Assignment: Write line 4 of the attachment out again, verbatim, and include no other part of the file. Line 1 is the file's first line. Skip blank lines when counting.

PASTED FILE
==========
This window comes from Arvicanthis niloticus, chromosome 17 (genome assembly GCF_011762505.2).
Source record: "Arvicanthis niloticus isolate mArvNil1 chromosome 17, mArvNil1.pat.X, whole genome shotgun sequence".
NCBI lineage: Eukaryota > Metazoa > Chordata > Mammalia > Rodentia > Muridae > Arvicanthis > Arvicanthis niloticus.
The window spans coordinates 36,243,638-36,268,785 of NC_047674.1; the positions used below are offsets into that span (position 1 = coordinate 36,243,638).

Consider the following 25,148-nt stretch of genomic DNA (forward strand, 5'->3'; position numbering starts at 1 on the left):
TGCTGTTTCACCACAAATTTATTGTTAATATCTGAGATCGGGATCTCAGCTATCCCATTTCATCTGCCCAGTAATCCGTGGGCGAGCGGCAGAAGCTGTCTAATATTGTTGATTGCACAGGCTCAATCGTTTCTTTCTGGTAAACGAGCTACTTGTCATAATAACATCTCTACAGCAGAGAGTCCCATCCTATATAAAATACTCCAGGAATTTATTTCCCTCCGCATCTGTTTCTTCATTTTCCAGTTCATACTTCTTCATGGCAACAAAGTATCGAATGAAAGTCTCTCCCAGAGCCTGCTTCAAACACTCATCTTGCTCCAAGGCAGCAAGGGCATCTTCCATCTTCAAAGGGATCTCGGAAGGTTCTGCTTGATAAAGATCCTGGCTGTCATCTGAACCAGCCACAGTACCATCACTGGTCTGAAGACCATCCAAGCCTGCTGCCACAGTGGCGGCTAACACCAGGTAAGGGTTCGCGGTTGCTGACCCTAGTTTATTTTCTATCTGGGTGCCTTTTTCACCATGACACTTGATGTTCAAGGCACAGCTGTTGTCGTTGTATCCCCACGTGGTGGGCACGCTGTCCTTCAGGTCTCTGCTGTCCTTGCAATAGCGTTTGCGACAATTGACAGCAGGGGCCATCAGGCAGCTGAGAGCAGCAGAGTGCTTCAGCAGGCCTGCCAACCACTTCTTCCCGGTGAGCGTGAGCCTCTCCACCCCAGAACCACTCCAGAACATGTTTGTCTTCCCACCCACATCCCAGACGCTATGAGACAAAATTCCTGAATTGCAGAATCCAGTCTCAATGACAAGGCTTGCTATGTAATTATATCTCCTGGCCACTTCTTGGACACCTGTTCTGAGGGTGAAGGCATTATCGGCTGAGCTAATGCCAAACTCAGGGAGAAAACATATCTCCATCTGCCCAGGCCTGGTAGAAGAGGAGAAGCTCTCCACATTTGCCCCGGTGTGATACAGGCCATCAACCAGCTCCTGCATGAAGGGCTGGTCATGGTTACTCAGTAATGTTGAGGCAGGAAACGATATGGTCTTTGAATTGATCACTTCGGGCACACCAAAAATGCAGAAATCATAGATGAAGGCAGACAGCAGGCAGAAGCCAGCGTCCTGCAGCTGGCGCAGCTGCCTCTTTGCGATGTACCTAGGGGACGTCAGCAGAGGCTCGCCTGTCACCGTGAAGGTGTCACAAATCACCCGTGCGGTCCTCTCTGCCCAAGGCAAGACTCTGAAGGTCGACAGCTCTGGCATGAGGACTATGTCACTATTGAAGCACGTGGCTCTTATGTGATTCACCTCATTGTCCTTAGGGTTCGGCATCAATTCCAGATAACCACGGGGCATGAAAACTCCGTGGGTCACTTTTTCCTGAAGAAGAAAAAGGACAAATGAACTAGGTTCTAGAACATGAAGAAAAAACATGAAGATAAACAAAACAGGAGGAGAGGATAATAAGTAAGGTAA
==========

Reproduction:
The window spans coordinates 36,243,638-36,268,785 of NC_047674.1; the positions used below are offsets into that span (position 1 = coordinate 36,243,638).